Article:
artificial antigravity

Mice Levitated in Lab
Scientists working on behalf of NASA built a device to simulate variable levels of gravity. It consists of a superconducting magnet that generates a field powerful enough to levitate the water inside living animals, with a space inside warm enough at room temperature and large enough at 2.6 inches wide for tiny creatures to float comfortably in during experiments.

The researchers first levitated a young mouse, just three-week-old and weighing 10 grams. It appeared agitated and disoriented, seemingly trying to hold on to something.

"It actually kicked around and started to spin, and without friction, it could spin faster and faster, and we think that made it even more disoriented," said researcher Yuanming Liu, a physicist at the Jet Propulsion Laboratory in Pasadena, Calif. They decided to mildly sedate the next mouse they levitated, which seemed content with floating.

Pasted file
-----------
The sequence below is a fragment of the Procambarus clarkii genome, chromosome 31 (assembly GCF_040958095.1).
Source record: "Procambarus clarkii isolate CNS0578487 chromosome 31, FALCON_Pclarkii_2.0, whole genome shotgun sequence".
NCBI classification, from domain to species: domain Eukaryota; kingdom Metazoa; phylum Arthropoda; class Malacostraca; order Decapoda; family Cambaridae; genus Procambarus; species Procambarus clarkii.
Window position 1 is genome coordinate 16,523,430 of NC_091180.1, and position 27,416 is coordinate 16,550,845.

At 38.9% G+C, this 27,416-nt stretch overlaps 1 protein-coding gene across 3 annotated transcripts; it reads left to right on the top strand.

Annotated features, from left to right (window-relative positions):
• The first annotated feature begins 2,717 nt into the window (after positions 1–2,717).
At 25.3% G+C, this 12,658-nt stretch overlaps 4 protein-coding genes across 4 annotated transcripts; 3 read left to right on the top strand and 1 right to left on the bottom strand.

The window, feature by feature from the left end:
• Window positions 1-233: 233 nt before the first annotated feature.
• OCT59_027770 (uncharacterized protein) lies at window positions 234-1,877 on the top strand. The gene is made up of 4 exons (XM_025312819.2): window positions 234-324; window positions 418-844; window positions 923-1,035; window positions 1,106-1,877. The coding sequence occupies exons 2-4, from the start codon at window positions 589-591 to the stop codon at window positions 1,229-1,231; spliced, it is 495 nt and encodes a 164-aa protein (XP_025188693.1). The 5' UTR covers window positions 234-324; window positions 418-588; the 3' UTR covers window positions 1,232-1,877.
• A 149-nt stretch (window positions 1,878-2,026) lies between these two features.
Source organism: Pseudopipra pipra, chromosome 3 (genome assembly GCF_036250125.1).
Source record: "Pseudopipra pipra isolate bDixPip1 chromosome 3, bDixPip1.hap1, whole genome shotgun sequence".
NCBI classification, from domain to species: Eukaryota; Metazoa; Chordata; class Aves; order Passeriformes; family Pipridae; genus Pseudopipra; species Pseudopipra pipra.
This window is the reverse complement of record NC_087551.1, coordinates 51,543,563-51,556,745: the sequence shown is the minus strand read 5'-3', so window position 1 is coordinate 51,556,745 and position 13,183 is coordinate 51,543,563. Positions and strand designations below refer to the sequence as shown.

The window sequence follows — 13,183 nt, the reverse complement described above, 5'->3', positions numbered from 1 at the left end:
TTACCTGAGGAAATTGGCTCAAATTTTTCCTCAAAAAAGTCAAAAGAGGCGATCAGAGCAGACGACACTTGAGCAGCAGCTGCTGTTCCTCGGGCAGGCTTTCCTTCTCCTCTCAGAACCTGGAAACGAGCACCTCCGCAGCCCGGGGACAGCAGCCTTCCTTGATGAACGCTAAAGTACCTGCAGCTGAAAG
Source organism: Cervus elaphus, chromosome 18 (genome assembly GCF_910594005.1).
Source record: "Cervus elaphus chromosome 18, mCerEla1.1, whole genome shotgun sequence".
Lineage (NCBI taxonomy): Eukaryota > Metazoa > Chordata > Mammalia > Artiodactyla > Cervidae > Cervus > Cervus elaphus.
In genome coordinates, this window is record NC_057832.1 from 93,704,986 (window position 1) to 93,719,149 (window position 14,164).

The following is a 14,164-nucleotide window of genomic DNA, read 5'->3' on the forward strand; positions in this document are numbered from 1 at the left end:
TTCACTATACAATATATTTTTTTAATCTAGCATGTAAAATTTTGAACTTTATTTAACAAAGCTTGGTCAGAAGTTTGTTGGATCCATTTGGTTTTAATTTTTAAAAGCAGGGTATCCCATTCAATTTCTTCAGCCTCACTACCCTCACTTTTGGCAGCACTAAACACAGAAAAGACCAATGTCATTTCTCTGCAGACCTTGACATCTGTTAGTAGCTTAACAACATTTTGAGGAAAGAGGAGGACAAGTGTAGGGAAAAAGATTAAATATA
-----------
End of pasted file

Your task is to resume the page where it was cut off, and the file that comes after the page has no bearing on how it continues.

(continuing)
I wonder if this would actually feel like freefall? I guess it would, since all of your tissues would be being lifted simultaneously, including in the fluid and hairs inside your semicircular canals.

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35 Responses:

  1. ultranurd says:

    Sounds like a good start to a Secrets of NIMH remake.

  2. mackys says:

    > since all of your tissues would be being lifted simultaneously, including in the fluid and hairs inside your semicircular canals.

    You might feel like you were upside down. Since it lifts water, all the fluid in your ear canal might go to the top...

    • Yeah, I would guess some bits of you, the ones that contain the most water, would be lifted more powerfully than others - e.g. blood would probably feel a stronger pull than bone. Having your skeleton (mostly) lifted up by your blood seems like it would feel pretty weird.

      • mackys says:

        Freakin' shame that making one of these things big enough for a person would be almost impossible. :P

      • jwz says:

        I guess it depends on whether the magnetic field is providing upward acceleration to counteract gravity, or whether it's trapping the water molecules in a more-or-less stationary position.

    • wisn says: